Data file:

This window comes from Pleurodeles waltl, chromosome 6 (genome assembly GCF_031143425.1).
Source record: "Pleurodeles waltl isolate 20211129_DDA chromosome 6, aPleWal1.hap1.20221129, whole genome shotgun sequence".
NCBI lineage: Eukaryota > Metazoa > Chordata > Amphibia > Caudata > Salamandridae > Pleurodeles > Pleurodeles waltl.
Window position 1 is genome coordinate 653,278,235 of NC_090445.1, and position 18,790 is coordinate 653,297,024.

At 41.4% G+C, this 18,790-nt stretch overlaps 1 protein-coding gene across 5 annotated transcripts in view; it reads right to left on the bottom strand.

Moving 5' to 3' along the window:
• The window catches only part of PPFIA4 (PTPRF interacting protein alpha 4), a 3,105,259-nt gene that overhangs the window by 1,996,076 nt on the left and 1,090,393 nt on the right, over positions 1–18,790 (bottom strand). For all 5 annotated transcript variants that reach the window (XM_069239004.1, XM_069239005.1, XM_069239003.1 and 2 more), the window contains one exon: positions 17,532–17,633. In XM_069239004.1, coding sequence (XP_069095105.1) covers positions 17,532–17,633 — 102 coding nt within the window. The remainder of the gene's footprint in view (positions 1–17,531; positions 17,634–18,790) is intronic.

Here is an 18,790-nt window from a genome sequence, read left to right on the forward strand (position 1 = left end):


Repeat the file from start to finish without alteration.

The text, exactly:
This window comes from Pleurodeles waltl, chromosome 6 (genome assembly GCF_031143425.1).
Source record: "Pleurodeles waltl isolate 20211129_DDA chromosome 6, aPleWal1.hap1.20221129, whole genome shotgun sequence".
NCBI lineage: Eukaryota > Metazoa > Chordata > Amphibia > Caudata > Salamandridae > Pleurodeles > Pleurodeles waltl.
Window position 1 is genome coordinate 653,278,235 of NC_090445.1, and position 18,790 is coordinate 653,297,024.

At 41.4% G+C, this 18,790-nt stretch overlaps 1 protein-coding gene across 5 annotated transcripts in view; it reads right to left on the bottom strand.

Moving 5' to 3' along the window:
• The window catches only part of PPFIA4 (PTPRF interacting protein alpha 4), a 3,105,259-nt gene that overhangs the window by 1,996,076 nt on the left and 1,090,393 nt on the right, over positions 1–18,790 (bottom strand). For all 5 annotated transcript variants that reach the window (XM_069239004.1, XM_069239005.1, XM_069239003.1 and 2 more), the window contains one exon: positions 17,532–17,633. In XM_069239004.1, coding sequence (XP_069095105.1) covers positions 17,532–17,633 — 102 coding nt within the window. The remainder of the gene's footprint in view (positions 1–17,531; positions 17,634–18,790) is intronic.

Here is an 18,790-nt window from a genome sequence, read left to right on the forward strand (position 1 = left end):